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Adagio Teas
   Features  >  NY Theater Reviews

at MTC, City Center Stage 1


  Emily Swallow and Mark Linn-Baker/PH: Ruby Washington

How nice for playwright John Patrick Shanley that he got the chance to write a musical, with Dreamgirls composer Henry Krieger no less, and persuaded Manhattan Theatre Club to stage it. Too bad, MTC subscribers have to pay to sit through it. The upcoming film version of Shanley's Doubt may win Oscars, but Romantic Poetry deserves a Razzle for worst musical of the year.

Shanley seems to be trying to revert to Moonstruck mode, with regular-guy characters talking-and-singing-in New York accents. Unfortunately, Romantic Poetry has none of that movie's charm. It's as schmaltzy and tacky as the setting of its opening scene: the Skyway to Venus Motor Lodge. That's where we meet newlyweds Fred ( Ivan Hernandez) and Connie ( Emily Swallow). Their wedded bliss doesn't last long, particularly when Fred learns that Connie is from "that unholy hole" Woodmere, Long Island, one of the Five Towns. Apparently, his aunt Imogene told him to beware the spawn of the Five Towns, and every time someone mentions them there's a foreboding crash of thunder.

Shanley's lyrics aren't any funnier than that running joke. "Honey don't hit me, you've already bit me," Fred warbles in one of many unmemorable songs. Krieger's melodies are pleasant enough, but they all blend together. While the cast does its best to inject some life into the tunes, they only occasionally succeed. Even the talented Patina Renea Miller ( a standout in the Central Park revival of Hair) can't save Shanley and Krieger's drab ditties. She plays a wedding planner who at last finds romance of her own with the caterer Frankie ( Jerry Dixon). The other two characters, Carl ( Mark Linn Baker) and Red ( Jeb Brown), turn out to be Connie's exes. They're meant to provide comic relief while complicating the plot, since they threaten Connie's latest marriage.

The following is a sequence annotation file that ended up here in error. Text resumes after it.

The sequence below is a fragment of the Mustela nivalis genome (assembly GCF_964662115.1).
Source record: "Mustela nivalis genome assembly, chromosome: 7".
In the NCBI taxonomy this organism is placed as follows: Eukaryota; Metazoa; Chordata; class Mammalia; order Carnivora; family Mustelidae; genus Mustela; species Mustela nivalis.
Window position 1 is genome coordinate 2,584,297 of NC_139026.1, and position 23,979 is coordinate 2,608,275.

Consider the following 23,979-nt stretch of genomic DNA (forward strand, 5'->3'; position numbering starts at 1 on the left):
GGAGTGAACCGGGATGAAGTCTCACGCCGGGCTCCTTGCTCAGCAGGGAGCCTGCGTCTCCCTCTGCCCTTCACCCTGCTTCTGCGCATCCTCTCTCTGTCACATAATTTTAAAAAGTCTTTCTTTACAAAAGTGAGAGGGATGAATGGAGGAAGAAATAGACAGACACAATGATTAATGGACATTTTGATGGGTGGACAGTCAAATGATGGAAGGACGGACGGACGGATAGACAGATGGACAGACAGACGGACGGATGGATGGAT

Instead of laughing at Linn-Baker and Brown, however, the audience is likely to feel sorry that these veterans are stuck trying to milk a few laughs in such a dim-witted show. None of the actors comes off well, though Miller and Dixon complement each other nicely during their duets.

Shanley can't blame anyone else for spoiling his musical mishmash since he directed it himself. Devanand Janki contributed "musical staging," which consists of a few modest dance steps. Equally modest is the puny chandelier that hangs in the honeymoon suite designed by David Korins. The undersize fixture symbolizes the miniscule pleasures to be found in Romantic Poetry. Following in the uninspired footsteps of To Be or Not to be, this misbegotten musical may have MTC audiences annulling their subscriptions.


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